A Crossroads of Freedom, the 1912 Campaign Speeches

A Crossroads of Freedom, the 1912 Campaign Speeches

A Crossroads of Freedom, the 1912 Campaign Speeches

A Crossroads of Freedom, the 1912 Campaign Speeches

Excerpt

The presidential campaign of 1912 formed manifestly a critical period in the career of Woodrow Wilson. Its significance did not derive merely from the successful outcome of the election, which was indicated if not assured by the revolt of Roosevelt and the resulting schism of the Republican party. Before the end of the summer Roosevelt himself privately admitted the likelihood of Wilson's election. The campaign was important, rather, because it brought Wilson to the formulation of a political philosophy more sharply etched and pointing further towards the left than any that he had developed as professor of jurisprudence at Princeton or as Governor of New Jersey. He thereby entered clearly and definitely into the expanding forces of the progressives.

The progress of the campaign also opened to him the opportunity, which he capitalized with energy and skill, of assuming the leadership not merely of the Democratic party but of the progressive movement itself, throughout the nation. His spectacular program in New Jersey and the initial triumph of his legislative accomplishment there had aroused widespread attention and interest. But his campaigns of 1911 and the spring of 1912, even though followed by his victory at Baltimore, had not yet given assurance that he could capture the confidence of the country as a whole and the sincere loyalty of Democratic politicians. That assurance was established in the presidential campaign. By the time of his election he had not merely formulated and popularized a national political program but firmly fortified his personal leadership.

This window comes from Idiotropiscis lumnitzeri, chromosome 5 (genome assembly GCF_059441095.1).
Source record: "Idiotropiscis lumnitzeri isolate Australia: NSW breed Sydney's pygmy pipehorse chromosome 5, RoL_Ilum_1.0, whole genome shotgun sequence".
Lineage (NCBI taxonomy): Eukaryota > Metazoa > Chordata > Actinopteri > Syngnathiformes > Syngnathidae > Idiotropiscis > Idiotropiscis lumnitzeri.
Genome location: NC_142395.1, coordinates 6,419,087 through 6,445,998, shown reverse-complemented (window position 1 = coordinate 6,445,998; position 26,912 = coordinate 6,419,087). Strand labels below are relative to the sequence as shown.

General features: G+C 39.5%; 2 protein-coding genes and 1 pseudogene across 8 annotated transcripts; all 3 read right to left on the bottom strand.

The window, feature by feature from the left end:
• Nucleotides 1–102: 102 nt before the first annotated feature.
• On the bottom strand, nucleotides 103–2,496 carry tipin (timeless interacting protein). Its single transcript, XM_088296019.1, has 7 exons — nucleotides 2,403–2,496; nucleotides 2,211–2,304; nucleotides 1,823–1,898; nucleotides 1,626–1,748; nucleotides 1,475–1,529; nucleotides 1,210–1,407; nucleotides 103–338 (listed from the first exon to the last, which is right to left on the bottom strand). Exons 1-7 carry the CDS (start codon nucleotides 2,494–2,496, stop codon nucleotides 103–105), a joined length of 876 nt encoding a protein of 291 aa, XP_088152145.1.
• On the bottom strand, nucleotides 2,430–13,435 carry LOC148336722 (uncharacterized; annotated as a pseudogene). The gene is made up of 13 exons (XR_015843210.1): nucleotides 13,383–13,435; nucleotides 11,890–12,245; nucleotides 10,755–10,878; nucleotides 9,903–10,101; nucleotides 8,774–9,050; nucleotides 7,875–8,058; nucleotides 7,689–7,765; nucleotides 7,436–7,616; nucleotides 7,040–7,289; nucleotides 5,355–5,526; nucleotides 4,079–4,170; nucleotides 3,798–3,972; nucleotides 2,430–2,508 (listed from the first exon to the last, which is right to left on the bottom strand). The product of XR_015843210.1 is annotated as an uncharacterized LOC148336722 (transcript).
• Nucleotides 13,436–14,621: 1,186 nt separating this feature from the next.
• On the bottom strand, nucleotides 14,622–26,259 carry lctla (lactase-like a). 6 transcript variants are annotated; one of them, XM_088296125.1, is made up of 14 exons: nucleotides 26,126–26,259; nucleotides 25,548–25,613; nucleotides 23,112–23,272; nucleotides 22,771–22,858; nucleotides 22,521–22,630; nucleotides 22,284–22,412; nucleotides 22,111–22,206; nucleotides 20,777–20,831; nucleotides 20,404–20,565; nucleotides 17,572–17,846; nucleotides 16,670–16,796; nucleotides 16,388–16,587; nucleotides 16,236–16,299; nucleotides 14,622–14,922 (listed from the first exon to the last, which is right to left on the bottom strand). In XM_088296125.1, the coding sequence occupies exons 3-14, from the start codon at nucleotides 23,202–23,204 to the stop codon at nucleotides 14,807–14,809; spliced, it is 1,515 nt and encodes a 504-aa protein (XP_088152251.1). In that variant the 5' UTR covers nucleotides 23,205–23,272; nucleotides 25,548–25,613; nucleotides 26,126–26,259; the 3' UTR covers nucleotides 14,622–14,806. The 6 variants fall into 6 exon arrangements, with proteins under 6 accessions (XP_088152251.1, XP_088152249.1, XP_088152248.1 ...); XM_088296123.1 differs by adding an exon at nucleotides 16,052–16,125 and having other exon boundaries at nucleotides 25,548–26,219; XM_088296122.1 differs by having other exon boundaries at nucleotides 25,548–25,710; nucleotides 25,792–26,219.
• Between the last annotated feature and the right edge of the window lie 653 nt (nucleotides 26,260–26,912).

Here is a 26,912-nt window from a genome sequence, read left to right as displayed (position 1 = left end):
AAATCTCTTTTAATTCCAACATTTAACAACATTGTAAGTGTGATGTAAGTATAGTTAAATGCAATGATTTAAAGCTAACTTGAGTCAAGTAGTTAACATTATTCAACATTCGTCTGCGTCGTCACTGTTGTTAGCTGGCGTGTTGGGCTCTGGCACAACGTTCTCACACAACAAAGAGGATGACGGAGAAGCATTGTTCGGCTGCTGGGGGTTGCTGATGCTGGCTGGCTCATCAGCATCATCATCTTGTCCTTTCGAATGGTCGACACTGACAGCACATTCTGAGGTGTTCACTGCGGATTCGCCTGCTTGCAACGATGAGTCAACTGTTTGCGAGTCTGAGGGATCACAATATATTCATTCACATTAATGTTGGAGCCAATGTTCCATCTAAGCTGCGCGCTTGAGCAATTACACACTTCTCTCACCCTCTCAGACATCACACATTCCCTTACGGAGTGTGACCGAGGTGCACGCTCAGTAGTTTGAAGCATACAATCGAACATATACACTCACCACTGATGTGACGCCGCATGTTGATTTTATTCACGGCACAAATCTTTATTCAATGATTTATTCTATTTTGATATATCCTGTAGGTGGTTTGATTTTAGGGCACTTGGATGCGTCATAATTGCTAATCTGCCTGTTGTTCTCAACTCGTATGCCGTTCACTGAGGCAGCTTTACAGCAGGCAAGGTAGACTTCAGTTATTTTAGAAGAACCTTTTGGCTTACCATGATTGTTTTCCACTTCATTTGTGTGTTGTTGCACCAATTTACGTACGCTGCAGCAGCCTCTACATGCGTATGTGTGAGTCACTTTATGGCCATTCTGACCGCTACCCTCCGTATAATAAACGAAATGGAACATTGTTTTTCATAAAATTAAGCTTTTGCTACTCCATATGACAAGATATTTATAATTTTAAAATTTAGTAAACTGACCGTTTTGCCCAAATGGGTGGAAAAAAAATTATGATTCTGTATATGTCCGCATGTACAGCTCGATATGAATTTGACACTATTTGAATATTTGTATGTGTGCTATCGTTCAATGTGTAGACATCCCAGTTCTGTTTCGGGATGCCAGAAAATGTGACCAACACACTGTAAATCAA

The clarity and the positive quality of his program deserve emphasis. Under the conditions which he faced it was not enough that he should merely preach progressive principles in opposition to the old standpat Republicanism. It was essential that he should discover a sharply defined issue upon which he could take his stand against the New Nationalism of Roosevelt. Laissez-faire was not only inadequate in a political sense; it no longer satisfied Wilson's own feeling of the necessity of advance further to the left. He was pledged to the preaching of freedom, but the maintenance of freedom could not in the circumstances of the day safely be left to individuals; its protection had become the responsibility of government.

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